Nick Kyrgios will seek to have his assault charge dismissed on mental health grounds.

Lawyers for the tennis star appeared in ACT Magistrates Court on Tuesday and asked for an adjournment so forensic mental health reports could be prepared.

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They will then apply to have the matter dismissed under a section of the local crimes act.

The act gives magistrates the power to dismiss a charge if they are satisfied an accused is mentally impaired and dealing with a matter in that way would benefit the community along with the offender.

Lawyers for tennis player Nick Kyrgios will apply to have assault charges against him dropped. Credit: Steven Saphore/AAP PHOTOS

The common assault charge relates to an incident in January 2021 that was reported to ACT police in December.

The charge reportedly relates to an incident with his ex-girlfriend Chiara Passar.

Kyrgios’ lawyer Michael Kukulies-Smith said the tennis player’s mental health history since 2015 made the application appropriate, citing a number of public statements made by the world No.20.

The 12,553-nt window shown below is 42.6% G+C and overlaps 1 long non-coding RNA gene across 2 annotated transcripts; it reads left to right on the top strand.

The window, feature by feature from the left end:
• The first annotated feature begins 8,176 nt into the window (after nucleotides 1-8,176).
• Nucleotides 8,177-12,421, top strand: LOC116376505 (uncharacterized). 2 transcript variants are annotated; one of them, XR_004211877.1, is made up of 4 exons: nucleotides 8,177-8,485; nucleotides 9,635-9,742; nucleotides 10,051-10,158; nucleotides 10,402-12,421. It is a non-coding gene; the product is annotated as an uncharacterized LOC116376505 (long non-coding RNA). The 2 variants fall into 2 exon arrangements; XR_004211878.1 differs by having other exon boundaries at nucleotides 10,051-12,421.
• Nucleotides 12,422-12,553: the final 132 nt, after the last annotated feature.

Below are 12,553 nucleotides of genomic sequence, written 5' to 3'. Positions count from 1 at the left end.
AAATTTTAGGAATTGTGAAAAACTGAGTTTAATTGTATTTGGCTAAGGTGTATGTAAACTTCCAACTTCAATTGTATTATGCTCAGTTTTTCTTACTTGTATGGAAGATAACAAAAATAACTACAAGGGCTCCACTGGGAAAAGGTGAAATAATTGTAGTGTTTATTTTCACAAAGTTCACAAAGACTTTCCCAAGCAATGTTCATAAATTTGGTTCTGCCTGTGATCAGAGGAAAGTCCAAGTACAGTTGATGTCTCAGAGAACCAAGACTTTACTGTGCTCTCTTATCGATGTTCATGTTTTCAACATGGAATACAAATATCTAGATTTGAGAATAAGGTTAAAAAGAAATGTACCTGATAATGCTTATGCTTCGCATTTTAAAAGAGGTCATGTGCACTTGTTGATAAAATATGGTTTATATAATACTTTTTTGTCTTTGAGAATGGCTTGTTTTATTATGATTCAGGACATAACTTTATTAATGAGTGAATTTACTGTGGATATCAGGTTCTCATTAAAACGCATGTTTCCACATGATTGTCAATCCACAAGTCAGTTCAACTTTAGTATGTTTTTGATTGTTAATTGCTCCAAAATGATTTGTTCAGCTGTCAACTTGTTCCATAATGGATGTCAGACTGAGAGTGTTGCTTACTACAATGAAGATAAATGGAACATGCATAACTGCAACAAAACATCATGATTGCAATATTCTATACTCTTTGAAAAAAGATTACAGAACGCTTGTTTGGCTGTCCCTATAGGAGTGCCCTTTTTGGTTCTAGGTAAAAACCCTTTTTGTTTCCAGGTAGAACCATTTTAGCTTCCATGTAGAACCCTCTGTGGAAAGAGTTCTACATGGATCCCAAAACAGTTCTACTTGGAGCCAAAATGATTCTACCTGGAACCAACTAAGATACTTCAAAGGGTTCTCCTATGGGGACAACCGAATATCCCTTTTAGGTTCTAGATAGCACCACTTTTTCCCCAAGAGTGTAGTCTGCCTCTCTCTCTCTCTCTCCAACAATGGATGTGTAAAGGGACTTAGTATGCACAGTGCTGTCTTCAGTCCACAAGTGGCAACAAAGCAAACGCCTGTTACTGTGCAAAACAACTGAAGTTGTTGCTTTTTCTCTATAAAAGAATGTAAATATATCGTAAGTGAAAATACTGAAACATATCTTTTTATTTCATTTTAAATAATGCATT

In February, Kyrgios opened up on the 2019 Australian Open, saying what appeared a positive time in his life had been “one of my darkest periods”.

He referenced self-harm and suicidal thoughts.

“I was lonely, depressed, negative, abusing alcohol, drugs, pushed away family and friends,” he wrote on Instagram.

“I felt as if I couldn’t talk or trust anyone. This was a result of not opening up and refusing to lean on my loved ones and simply just push myself little by little to be positive.”

Magistrate Glenn Theakston began discussing if Kyrgios would need to appear in person for the application hearing, but Mr Kukulies-Smith said his client wanted to attend.

The application hearing will be on February 3.

Kyrgios is scheduled to begin his Japan Open campaign on Tuesday evening, slated to face Taiwan’s Tseng Chun-hsin in the round of 32.

He hasn’t played since the US Open, where he reached the quarter-finals.

Speaking in Tokyo before his matter returned to court, Kyrgios said it was “not difficult at all” to focus on tennis despite his pending charge.

“There’s only so much I can control and I’m taking all the steps and dealing with that off the court,” he told reporters.

“I can only do what I can and I’m here in Tokyo and just trying to play some good tennis, continue that momentum and just try to do my job – and that’s play tennis, play it well.”

With AAP

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